Tagged: military spouse benefits

Ready, Fire, Aim!!! Secretary of Defense Has No Idea What Expanding Benefits to Same-Sex Partners Will Cost DoD

Posted by Jason Van Steenwyk

militaryauthority.com sam sex partner military benefitsJust a few months ago, Secretary of Defense Chuck Hagel and his predecessor Leon Panetta were pounding the table for TRICARE fee increases and pension reforms, arguing that over time, personnel costs would overwhelm the DoD.

Now the Secretary of Defense, having supported the repeal of the Defense of Marriage Act, has pledged to make the full range of lucrative benefits available to same-sex spouses of service members that are available to heterosexual married couples. These benefits range from the widely understood Tricare health insurance benefit to qualification for military housing, a significantly higher housing allowance (BAH Type II), free PCS moves and family separation pay.

So what’s this going to cost? 

Well, the Secretary of Defense doesn’t know. Having advocated the policy change, the Administration had no idea what the fiscal effect on the Department of Defense was going to be. 

The concern over the significant cost burden of paying benefits to the families of servicemembers is not new. In the early 1990s, then Commandant of the Marine Corps, General Carl Mundy, proposed saving money by prohibiting married individuals from joining the Marine Corps. This policy would have echoed the military practice of prior generations: In the 1950s, anyone below sergeant in the Army required the company commander’s permission before getting married.

As it stands now, the DoD estimates that there are about 17,000 military members with same-sex partners in marriages recognized by at least one state. That’s about a division equivalent.

You’d think that with the repeal of DOMA on the horizon for years, that the DoD or the Administration would at least come up with a ballpark budget-impact estimate. After all, local commands in the Reserve component have to come up with a cost-estimate worksheet just to hire a few people for a week to help prepare for an inspection.

The DoD, however, will apparently be blindsided by the cost of their own favored policy. 

However, any cost estimate would have to include the difficult-to-predict impact that human responses to incentives will create. For example, how many gay troops over and above the 17,000 estimated will now get married in order to collect military benefits? Are there others who have not been identified? If the 17,000 estimate is low, then costs will be higher than projected. If they bothered to project them in the first place.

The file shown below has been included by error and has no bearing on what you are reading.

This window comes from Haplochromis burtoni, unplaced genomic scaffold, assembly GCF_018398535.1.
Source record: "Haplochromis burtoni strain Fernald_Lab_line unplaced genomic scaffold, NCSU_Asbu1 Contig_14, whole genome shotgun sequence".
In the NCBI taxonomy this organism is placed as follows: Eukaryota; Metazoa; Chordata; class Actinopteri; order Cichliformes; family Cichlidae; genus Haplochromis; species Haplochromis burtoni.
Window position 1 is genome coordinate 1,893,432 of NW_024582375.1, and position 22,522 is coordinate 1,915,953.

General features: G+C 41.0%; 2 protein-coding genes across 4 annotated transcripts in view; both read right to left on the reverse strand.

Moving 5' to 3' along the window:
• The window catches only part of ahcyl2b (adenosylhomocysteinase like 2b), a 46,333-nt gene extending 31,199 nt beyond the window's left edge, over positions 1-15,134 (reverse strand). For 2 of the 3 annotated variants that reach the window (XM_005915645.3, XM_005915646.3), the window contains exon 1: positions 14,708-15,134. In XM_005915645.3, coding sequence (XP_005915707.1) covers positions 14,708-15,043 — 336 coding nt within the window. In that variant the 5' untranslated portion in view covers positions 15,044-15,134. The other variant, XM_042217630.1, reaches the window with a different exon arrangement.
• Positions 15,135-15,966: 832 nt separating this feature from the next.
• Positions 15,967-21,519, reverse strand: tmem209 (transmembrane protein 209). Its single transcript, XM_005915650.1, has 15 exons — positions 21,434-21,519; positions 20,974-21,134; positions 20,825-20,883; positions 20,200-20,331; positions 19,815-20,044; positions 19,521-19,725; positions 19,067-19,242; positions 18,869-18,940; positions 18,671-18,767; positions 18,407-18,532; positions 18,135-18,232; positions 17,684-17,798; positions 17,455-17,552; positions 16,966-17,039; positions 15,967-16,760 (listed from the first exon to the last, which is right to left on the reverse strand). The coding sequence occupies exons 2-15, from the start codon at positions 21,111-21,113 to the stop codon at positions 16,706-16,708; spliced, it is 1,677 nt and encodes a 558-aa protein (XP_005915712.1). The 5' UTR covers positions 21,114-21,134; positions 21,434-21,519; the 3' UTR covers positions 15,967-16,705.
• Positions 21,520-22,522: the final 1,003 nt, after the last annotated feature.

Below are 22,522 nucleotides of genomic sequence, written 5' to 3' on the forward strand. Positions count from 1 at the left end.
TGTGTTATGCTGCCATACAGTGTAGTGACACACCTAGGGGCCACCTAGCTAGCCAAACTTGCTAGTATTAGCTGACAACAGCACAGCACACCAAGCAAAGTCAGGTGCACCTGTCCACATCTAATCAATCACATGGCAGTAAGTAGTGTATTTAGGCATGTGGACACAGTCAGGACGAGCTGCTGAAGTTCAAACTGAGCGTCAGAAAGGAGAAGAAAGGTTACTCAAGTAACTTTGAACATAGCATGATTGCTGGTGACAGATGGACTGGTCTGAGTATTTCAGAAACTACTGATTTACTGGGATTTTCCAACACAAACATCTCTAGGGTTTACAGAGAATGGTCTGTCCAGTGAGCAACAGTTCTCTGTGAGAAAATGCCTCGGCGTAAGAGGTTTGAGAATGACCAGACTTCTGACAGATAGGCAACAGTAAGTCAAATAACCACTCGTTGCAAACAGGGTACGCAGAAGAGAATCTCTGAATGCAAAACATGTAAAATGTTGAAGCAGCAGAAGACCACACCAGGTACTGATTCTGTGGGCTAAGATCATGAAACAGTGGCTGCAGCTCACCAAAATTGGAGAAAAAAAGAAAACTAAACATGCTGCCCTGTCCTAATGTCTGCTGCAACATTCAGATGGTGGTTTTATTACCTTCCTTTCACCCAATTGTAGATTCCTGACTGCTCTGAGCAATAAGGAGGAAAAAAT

Will we see healthy partners of HIV-positive individuals join the military to give their partners access to Tricare benefits, and what will that cost? Will we see retired servicemembers come out and enroll their partners? Will we see same sex roommates engaging in sham marriages to get a higher BAH payout? How will we police that? Or will we?

 

Definitions Matter

A big part of the budget impact of the expansion of military benefits will have to do with how the DoD (and to a lesser extent, the Veterans Administration) defines what will and what will not count as a marriage for the purposes of DEERs enrollment. For example, will the DoD grant benefits to those servicemembers in domestic partnerships that aren’t formally marriages? If it does, will it grant the same benefits to heterosexuals in domestic partnerships? Will the state laws governing same-sex marriages have any bearing on the status of marriages within that state? How will the DoD treat servicemembers wishing to marry in states that do not recognize same-sex marriages? Will same-sex partners still have to show marriage certificates as heterosexual couples do in order to qualify?

 

The Broader Picture

To be fair, there are some early indications that the repeal of DOMA will cause a net increase in federal revenue, because of the marriage tax penalty that will be imposed upon married same-sex couples, and because married couples with combined incomes would be less likely to qualify for public assistance programs than two unmarried individuals with separate incomes. The Congressional Budget Office concluded in 2004 that same-sex marriage would have the effect of actually decreasing the federal deficit, because of these effects. However, this would not benefit the Department of Defense directly. To pay for these benefits, the DoD has a few options:

  1. Slash benefits across the board for all families to pay for the at least 17,000 new partners and counting.